Scales of Justice, II

Last week I was having lunch with a friend. We were having a nice meal, chatting about our lives, our kids, our favorite television shows. Then, the inevitable came up (it always does, you know) — food and weight. But this time it was different, she wasn’t talking about her weight, she was telling me a sad story about a friend of hers whom she’d just visited.

This friend, let’s call her K, is a large woman, and has been trying to lose weight for a long time. K had been on many diets, gained and lost, gained and lost. You know the drill. This time, during this visit, though, my friend knew something good was happening. K was cheerful, bouncing around, talking happily about her life — and, most interesting, she had her shirt tucked in. When asked why she seemed so cheerful (and comfortable with herself), K said it was because she had recently lost 8 pounds.

Ahh, THAT explained the shirt being tucked in. We all have our “tells” — things we do when we are feeling good about ourselves. I, personally, wear sleeveless shirts when I feel confident about my body. Why I think my arms may be thinner, who knows? But it’s my “tell.” And this woman was feeling good.

My friend and K were having a wonderful time together. They were laughing, telling jokes, talking about how good life was, and how they were both doing so well. About an hour later, her husband came home. He had been food shopping, and started unpacking. When he was finished putting the food away, he went into the bathroom. He brought out the scale and carried it into the kitchen, where the women were sitting.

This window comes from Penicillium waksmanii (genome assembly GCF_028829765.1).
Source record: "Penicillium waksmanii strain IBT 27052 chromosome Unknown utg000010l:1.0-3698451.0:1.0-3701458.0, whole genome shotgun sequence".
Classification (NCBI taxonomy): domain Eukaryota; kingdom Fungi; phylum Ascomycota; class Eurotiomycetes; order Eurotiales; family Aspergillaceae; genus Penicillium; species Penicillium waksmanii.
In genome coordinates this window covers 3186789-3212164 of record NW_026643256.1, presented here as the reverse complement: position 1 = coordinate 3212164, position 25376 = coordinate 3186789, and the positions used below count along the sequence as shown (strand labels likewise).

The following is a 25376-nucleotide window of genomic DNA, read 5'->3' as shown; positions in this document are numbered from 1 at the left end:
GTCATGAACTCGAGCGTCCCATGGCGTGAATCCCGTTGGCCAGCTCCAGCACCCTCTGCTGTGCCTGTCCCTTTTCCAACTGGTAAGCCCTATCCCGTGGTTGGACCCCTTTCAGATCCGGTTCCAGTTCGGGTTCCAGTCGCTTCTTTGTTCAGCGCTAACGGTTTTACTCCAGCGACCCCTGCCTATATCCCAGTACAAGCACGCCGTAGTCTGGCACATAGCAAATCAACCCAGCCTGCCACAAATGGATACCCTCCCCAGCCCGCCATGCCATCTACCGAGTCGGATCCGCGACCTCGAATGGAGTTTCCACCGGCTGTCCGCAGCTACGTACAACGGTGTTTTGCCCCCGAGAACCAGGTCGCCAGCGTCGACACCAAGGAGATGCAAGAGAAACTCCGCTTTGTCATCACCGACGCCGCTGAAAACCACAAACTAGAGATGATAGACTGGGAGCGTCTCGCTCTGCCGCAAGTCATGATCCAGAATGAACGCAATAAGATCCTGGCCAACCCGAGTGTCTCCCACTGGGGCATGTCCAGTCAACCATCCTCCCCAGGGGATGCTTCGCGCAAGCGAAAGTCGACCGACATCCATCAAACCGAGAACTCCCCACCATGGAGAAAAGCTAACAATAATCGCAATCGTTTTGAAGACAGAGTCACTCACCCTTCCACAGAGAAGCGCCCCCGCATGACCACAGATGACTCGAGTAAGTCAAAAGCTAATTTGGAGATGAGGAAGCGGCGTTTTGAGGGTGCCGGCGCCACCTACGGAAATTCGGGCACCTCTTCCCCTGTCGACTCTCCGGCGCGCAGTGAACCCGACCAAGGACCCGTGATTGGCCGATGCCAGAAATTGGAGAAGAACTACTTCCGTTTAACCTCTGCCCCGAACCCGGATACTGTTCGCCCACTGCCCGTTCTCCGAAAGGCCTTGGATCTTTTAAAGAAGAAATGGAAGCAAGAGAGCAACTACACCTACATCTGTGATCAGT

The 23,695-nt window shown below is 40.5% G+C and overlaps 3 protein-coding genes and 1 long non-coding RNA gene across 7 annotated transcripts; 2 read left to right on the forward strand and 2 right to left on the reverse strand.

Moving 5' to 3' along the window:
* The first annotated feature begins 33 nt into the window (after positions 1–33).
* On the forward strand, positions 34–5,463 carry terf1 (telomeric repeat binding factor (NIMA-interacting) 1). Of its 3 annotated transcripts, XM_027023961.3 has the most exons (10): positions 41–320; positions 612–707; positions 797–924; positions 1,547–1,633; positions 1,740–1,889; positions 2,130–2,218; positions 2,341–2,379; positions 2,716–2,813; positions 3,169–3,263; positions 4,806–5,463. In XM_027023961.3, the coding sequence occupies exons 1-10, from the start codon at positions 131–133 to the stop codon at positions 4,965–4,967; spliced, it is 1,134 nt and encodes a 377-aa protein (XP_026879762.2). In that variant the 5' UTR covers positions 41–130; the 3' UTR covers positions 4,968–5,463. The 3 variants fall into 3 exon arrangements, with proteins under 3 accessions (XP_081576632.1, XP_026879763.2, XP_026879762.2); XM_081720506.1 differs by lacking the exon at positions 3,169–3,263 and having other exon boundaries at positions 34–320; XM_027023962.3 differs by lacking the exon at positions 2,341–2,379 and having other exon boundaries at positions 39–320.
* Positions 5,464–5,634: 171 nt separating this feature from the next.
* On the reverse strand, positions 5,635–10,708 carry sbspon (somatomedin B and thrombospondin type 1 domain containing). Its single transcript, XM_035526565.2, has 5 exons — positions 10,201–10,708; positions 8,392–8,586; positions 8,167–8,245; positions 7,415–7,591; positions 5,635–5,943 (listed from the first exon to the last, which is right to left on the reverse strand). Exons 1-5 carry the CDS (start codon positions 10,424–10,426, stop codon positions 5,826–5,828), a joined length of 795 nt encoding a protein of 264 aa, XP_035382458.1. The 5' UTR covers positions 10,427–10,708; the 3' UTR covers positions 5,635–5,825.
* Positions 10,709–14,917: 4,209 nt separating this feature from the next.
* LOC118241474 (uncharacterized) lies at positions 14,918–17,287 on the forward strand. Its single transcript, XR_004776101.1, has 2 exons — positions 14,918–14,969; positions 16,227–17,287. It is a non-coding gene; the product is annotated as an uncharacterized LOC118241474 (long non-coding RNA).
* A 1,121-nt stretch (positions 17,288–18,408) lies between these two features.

“Why are you doing that?” K asked, a small shudder in her voice. “Because it’s broken, it needs new batteries.” Suddenly everything changed. As soon as the batteries were in place, K grabbed the scale and ran into the bathroom. A few second later she came out — her whole demeanor changed. She no longer was looking forward, she was looking at the ground. She no longer had a bounce in her step, and, most significantly, she had pulled her shirt out of her pants — it was no longer tucked in.

“I didn’t lose any weight,” she said sadly, as though she had committed a crime.

What happened? What happened in those few short seconds that made such a dramatic change in this woman’s whole sense of self? In that short period of time, those few short seconds, a simple number on the scale had totally destroyed K’s self confidence. A number on a scale had been given the power to destroy this woman’s self confidence! She still weighed the same with her shirt tucked in and her head held high. But a new number, a larger number, suddenly made her clothes feel tight — by adding shame to her mind.

Let’s hope for a time when scales don’t have that kind of power — when we have enough confidence in our bodies and our food choices to decide for ourselves how we feel, and not let some number on a machine make that decision for us.



Become At Peace with Food: Stop Dieting and Lose Weight

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